DIY Powerwall 1 – Charging Cells

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DIY Powerwall 1 – Charging Cells

Difficulty level: IntroEasy – Intermediate – Expert

Dear fellow battery enthusiasts,

This is a first article of a number of write ups about upcycling batteries, powerpacks, and powerwalls. The fine folks at Battery Market have asked me to make some content to spark your interest in green energy. Let me introduce myself, I’m Franky Beuselinck, and work as a microwave engineer for the national phone company. The body is 48yrs old, but I remain 18 till I die. Facebook reminded me a few weeks ago that I have been building powerwalls for 4 years now. Today I have a 15kwh powerwall with over 2000 18650 batteries.

Next month I’ll extend the powerwall with another 9 kwh. My goal is to share my tips, tricks, findings and my fails. Don’t let the size of my powerwall scare you off. We start with basics and all info can be applied to a small powerpack too. Hence, I recommend starting with a smaller powerpack to learn the basics and acquire the skills. My powerwall concept is built with basic hardware. I specifically choose not to work with the most expensive hardware, so that it’s usable in developing countries too. Important notice, I never cut down on safety. My main powerwall has been running fine for 2 yrs now. I recently had to change my charger, but never had a fault in my upcycled batteries. So, that was the intro. Let’s dive into the world of batteries.

Building a powerwall is a process that can be split up in smaller tasks. Charging batteries, testing capacity, sorting batteries into packs, building, ….Today and next episode is about charging 18650 batteries.

Some take this step lightly. They buy a few commercial chargers that charge the batteries and even display the capacity. Later they’re surprised to find heaters. Heaters are cells that getting hot while charging and losing capacity over time. Due to these heaters, your system can get out of balance and cause serious problems. Today the number of solutions is limited. Let’s focus on a DIY solution. It’s easy and rewarding to build something yourself. The main component is a small circuit you can buy off the shelf, the TP4056.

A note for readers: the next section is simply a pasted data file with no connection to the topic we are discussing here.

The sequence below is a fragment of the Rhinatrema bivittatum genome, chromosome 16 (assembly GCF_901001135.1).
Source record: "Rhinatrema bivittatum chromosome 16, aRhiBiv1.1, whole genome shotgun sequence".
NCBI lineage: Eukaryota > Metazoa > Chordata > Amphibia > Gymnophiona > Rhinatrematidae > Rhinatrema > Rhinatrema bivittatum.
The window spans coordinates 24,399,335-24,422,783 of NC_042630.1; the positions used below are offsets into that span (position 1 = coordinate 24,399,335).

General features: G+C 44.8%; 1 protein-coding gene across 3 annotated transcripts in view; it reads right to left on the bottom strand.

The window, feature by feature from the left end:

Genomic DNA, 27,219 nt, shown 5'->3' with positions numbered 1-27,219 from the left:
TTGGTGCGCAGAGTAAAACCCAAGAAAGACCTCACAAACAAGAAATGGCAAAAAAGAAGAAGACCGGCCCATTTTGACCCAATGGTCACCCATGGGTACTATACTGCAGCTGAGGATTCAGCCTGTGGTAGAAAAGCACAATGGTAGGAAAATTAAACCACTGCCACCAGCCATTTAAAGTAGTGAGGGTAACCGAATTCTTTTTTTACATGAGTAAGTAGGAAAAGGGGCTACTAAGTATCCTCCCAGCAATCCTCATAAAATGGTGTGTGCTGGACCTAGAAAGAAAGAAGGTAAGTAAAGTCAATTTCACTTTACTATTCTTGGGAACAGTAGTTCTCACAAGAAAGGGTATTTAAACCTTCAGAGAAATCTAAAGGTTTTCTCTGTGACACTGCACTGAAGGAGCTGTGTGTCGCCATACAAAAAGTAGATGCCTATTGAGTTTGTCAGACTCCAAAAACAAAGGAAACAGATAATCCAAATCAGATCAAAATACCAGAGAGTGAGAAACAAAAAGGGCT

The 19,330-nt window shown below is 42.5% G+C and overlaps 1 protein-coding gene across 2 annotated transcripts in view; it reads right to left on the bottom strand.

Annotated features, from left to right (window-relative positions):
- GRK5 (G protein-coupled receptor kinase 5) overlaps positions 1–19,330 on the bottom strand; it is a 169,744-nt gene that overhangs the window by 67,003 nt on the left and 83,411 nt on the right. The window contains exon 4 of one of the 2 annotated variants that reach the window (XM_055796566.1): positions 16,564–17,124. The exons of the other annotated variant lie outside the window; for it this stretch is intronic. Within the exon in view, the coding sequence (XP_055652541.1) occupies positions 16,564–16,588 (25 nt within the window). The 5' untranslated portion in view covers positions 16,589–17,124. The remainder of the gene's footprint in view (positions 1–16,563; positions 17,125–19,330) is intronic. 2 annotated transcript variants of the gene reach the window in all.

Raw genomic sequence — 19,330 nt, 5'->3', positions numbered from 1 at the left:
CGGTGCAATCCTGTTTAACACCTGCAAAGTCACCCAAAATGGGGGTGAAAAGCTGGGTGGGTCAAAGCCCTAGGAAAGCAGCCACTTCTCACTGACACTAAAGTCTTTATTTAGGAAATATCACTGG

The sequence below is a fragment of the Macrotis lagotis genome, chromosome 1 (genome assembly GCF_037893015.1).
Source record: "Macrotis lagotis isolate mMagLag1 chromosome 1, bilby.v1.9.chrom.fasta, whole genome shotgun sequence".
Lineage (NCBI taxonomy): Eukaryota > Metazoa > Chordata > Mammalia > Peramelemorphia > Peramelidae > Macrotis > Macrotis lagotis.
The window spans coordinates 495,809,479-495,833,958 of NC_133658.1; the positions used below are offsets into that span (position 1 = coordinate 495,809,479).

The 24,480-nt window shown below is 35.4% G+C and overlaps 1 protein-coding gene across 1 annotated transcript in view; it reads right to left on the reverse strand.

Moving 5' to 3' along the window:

This little nifty board takes care of charging the battery at the right current. The price for the module is around 0.25$, a real bargain. When the battery voltage is low, it will start charging with a very low current, once it exceeds 3V it will ramp up to 1A. Many builders have asked me if they could use their low voltage cells (cells ranging from 0 to 2,5V). My answer is YES. I have successfully revived cells with 0V, cells that were sitting idle on a shelf for years. Back to our charging module, the TP4056. The module will stop charging when charging current drops below 20ma. The end voltage of the cell may vary between 4.1V and 4.2V. Through experience, I have learned that if cells are closer to 4.1V, they will have a lower capacity, probably due to higher internal resistance.

If you have a faulty battery, the TP4056 will keep charging…as a result the battery will become very hot. Remove these hot batteries, discharge them and put them in the appropriate recycling bin according to your local regulation.

In the next article I show you how to built your own charging station, with many tips & pictures.

Franky goes green – http://www.easypowerwall.com

Franky goes green – http://www.easypowerwall.com

Note: Franky is a valued contributor, however, his advice and opinions are his own.

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